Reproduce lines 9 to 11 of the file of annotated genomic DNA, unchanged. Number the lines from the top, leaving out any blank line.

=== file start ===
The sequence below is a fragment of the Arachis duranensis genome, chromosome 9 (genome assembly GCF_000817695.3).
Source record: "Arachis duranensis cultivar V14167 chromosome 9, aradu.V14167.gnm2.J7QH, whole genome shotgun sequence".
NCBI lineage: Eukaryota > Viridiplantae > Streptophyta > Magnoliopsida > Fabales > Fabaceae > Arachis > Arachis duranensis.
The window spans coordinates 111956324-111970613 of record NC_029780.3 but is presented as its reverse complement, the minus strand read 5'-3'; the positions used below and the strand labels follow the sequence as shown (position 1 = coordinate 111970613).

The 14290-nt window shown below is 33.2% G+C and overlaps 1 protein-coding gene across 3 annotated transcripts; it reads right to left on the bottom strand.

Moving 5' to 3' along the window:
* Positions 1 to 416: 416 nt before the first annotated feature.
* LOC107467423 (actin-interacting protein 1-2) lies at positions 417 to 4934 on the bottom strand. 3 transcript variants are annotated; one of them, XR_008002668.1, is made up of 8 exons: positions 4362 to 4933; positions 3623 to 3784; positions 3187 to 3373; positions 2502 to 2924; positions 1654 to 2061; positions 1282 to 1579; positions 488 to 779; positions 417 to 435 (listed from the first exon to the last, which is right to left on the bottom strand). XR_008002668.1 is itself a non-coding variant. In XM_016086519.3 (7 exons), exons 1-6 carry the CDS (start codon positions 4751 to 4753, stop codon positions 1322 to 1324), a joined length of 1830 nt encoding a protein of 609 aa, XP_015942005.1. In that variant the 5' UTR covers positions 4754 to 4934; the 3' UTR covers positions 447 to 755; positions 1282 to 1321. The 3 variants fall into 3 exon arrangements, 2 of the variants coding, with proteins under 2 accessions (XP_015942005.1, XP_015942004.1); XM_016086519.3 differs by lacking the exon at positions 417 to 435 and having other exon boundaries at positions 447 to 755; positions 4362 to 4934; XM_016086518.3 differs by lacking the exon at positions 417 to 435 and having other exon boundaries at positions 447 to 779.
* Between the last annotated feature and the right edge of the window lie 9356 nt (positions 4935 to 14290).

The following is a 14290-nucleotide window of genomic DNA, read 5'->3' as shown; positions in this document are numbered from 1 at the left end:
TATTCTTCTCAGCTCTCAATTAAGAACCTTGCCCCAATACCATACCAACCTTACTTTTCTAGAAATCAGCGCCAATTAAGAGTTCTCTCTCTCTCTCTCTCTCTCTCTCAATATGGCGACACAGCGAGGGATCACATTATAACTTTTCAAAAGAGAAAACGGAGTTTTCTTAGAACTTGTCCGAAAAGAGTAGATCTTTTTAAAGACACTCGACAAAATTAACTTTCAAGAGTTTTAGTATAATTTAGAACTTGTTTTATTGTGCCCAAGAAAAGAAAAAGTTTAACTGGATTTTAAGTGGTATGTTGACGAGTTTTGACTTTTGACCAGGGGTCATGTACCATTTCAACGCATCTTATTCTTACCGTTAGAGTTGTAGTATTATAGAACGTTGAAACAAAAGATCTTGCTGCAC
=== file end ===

* Between the last annotated feature and the right edge of the window lie 9356 nt (positions 4935 to 14290).

The following is a 14290-nucleotide window of genomic DNA, read 5'->3' as shown; positions in this document are numbered from 1 at the left end:
TATTCTTCTCAGCTCTCAATTAAGAACCTTGCCCCAATACCATACCAACCTTACTTTTCTAGAAATCAGCGCCAATTAAGAGTTCTCTCTCTCTCTCTCTCTCTCTCTCAATATGGCGACACAGCGAGGGATCACATTATAACTTTTCAAAAGAGAAAACGGAGTTTTCTTAGAACTTGTCCGAAAAGAGTAGATCTTTTTAAAGACACTCGACAAAATTAACTTTCAAGAGTTTTAGTATAATTTAGAACTTGTTTTATTGTGCCCAAGAAAAGAAAAAGTTTAACTGGATTTTAAGTGGTATGTTGACGAGTTTTGACTTTTGACCAGGGGTCATGTACCATTTCAACGCATCTTATTCTTACCGTTAGAGTTGTAGTATTATAGAACGTTGAAACAAAAGATCTTGCTGCAC